Reading about the Hubbard family today in the news and about how this family gave up three of thier sons to the war in Iraq. Then with the lost of an US Army UH-60 Black Hawk heliocopter the Hubbard family had lost two sons to the war. The first one LCPL. Jared Hubbard to a roadside bomb in Ramadi in 2004 and now Spc. Nathan Hubbard died. All the Mainstream media seems to be making this a big deal. I feel for the family and the lost of their loved ones, yet this isn't the first family to lose one or more member in the same war. Thinking about this at lunch with some of the guys that I work with, I remembered the name of another family that lost all 5 of thier sons in the same battle in World War 2. That family was the Sullivan family when the ship the sons were on was sunk from under them in the meat grinder that became known as Guadalcanal.
The five brothers: George, Frank , Joseph, Madison, Albert; aged 27, 25, 23, 22, 19 respectively. They joined the US Navy after Pearl Harbor after hearing that one of thier sister's boyfriends had died at the Japanese attack. All five of them enlisted in 1942 and did so on the stipulation that they serve together. They all came from Waterloo, Iowa. The Navy bent over backwards to make that request happen. The oldest two, George and Frank had previously served in the Navy for an initial four years and had gotten out in May of 1941 before the war crisis froze everyone in place. After hearing about a close friend and boyfriend of theirs sister named Bill Ball who had died that terrible morning of December 7th, 1941. The brothers decided to enlist again in the Navy to take the fight back to the Japanese. Through out the entire enlistment request they stated they wanted to served together. So the US Navy honored that request, mainly as a PR stunt initially. So they all were processed together, sent off to boot camp together, and then only time there were broken up was to attend the rating specific schools. After successfully graduating their A-schools the 5 brothers were assigned to the USS Juneau
(CL-52) a light cruiser that had been recently commissioned.
had previously served in actions in the Atlantic and Caribbean. Her previous claim to fame was as part of the blockading force off some of the French colonies still in the Americas. The tied down the Vichy French naval units to prevent them from sorting and razing all sorts of havoc with Allied Shipping. As the naval war in the Pacific became something of desperation, the Juneau
sailed Brooklyn Naval Yard to be refitted and made the transition through the Panama Canal into the Pacific theater of Operations. it was during the refitting that the Sullivan Brothers joined up with the crew of the Juneau
She joined up with the USS Wasp
(CV-7) task force as they sortied out of New Caledonia to help support the US Marines on the ground at Guadalcanal. It was during the Battle of Santa Cruz,
that the Juneau
first tasted combat. The Juneau
was there with the rest of the screening destroyers to help and rescue the survivors of both the USS Wasp
and the USS Hornet
(CV-8). Both of which were sunk during the battle. The screening force brought home a total of 1910 survivors from just the Wasp
During the third Battle of Guadalcanal that the Juneau
was sunk. The Juneau
formed a covering force for Adm. Richmond Turner's cargo ships, which were bringing in fresh troops and needed supplies to the Marines ashore. On the morning of 12th of November the ship arrived off the 'Canal and with in hours they were attacked by Japanese bombers out of Rabaul. The Juneau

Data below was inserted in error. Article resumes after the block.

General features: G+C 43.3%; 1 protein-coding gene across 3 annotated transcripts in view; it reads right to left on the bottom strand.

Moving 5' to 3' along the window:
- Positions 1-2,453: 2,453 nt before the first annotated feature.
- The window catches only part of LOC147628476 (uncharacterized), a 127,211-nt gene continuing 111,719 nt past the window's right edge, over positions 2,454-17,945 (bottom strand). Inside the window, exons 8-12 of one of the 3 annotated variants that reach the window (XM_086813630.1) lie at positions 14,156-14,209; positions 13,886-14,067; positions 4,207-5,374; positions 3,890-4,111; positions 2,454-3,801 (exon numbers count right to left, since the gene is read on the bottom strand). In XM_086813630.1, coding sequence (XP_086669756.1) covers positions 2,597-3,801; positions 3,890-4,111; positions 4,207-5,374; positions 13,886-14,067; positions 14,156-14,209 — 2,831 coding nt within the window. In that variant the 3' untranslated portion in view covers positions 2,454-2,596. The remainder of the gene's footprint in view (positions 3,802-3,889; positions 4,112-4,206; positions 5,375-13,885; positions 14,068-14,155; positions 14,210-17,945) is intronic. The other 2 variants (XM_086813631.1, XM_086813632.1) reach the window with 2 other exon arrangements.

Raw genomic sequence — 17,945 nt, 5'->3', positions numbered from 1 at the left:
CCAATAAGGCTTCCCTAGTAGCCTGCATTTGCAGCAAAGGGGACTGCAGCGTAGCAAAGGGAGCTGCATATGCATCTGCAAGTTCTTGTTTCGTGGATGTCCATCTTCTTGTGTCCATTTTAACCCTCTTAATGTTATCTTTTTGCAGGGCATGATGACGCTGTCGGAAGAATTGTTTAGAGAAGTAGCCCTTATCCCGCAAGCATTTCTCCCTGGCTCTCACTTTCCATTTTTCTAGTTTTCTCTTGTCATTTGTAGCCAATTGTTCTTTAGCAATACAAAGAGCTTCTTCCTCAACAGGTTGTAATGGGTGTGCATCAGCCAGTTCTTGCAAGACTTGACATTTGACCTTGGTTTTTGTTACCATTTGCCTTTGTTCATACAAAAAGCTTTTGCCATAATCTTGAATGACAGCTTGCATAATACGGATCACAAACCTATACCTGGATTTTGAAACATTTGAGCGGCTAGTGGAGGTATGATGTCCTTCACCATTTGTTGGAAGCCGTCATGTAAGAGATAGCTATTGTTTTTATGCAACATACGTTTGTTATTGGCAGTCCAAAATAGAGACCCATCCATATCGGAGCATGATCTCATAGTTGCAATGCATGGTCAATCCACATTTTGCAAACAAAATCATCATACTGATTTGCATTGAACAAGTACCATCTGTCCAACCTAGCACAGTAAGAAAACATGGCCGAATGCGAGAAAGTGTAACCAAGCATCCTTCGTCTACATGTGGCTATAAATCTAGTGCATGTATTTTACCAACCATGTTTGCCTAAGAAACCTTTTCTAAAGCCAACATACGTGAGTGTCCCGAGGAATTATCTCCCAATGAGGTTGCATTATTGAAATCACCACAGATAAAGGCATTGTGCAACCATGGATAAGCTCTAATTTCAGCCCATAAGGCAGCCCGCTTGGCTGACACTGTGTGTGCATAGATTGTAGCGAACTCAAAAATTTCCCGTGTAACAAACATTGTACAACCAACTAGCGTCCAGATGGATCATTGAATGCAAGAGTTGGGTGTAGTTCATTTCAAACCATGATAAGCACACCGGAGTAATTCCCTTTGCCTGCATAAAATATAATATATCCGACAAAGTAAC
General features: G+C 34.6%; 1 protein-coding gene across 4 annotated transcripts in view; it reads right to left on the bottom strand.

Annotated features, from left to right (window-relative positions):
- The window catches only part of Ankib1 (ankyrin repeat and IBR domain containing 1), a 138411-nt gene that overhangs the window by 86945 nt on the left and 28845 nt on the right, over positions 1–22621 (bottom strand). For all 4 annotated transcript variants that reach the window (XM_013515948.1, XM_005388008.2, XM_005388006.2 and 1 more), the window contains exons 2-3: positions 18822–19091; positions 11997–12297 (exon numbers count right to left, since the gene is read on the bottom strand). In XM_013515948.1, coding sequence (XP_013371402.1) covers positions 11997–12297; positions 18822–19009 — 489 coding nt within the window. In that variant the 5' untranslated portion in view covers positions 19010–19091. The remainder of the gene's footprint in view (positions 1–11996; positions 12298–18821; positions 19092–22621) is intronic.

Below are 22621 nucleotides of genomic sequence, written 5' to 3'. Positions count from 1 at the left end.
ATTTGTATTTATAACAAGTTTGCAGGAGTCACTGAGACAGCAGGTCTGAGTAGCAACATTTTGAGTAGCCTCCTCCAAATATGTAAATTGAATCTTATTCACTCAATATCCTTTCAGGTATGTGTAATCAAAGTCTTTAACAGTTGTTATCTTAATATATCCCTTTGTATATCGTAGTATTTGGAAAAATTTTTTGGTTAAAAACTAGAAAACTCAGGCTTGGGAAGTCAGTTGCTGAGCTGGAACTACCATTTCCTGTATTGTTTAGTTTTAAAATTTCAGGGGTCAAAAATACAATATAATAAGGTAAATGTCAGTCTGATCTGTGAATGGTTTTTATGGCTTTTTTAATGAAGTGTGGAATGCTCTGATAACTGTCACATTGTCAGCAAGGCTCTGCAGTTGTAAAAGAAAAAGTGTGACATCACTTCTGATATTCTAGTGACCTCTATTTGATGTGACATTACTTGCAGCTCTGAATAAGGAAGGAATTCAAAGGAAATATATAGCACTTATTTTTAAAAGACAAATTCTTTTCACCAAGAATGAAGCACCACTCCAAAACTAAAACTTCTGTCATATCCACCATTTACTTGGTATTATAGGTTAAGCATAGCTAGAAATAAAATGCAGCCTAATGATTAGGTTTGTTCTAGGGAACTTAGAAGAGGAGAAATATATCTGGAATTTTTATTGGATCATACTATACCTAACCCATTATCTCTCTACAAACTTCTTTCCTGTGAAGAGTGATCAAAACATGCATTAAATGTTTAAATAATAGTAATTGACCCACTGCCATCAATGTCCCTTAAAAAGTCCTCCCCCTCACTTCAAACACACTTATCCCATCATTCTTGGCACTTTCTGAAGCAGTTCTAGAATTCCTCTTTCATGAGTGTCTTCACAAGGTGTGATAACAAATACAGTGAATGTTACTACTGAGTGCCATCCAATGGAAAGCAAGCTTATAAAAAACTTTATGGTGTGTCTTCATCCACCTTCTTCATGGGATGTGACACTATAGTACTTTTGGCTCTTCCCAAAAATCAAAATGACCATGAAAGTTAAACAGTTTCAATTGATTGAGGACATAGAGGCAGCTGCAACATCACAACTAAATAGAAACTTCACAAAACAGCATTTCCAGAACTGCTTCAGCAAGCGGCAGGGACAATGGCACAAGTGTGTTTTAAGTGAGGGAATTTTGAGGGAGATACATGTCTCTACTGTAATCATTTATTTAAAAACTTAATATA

put up a great fight in helping to protect the transports from the air attack, it was that night when things went bad for the Americans. A strong Japanese naval force composed of 2 battleships and numerous cruisers and destroyers came south down the slot. The Juneau
was one of three light cruisers, two heavy cruisers, and 8 destroyers trying to form a covering force to still protect the cargo ships in the Iron Bottom Sound and protect Henderson Airfield. During the battle the Juneau
was struck by a torpedo and she along with the two other cruisers the Helena
and San Fransisco
were trying to make it south to the US Naval Base of Espiritu Santo. The Juneau
had three torpedoes from the Japanese submarine I-6
put into her on the morning of the 13th of November. The Juneau
broke into and sank in 20 seconds.
Dear readers take that in for just a second. imagine having your bed shaken and your house disappearing in 20 seconds. That is what it was like for those men onboard the Juneau
. 20 seconds is about how long it takes to start a car, 20 seconds is how long it takes an average person to dial a long distance telephone number. 20 seconds is about how long an average computer takes to boot up to Windows.
Frank, Joe, and Matt Sullivan died instantly to either the torpedoes or from the ship going under in 20 seconds. The youngest Al died from drowning later in the day and George survived for about 4 or five more days before succumbing to his injuries. Out of a crew of 700 only ten were rescued a week later. The reason that the other ships in her group didn't stay to rescue survivors was due to the threat of the submarine and it was only a pair of ships that had no weapons with which to fight a submarine.
The aftermath of the Sullivan brothers event lead to the establishment of the Sole Survivor Policy with in the Navy Department and War Department. On top of that the Navy became stricter about where family members served in a theater of combat operations and what units they served with. There has been only one movie made about the Sullivan brothers, in 1944 and it was nominated for an Academy Award in 1945. The US Navy had built two destroyers and named them after the Sullivans. The most recently is an Alreigh Burke class destroyer, DDG-68.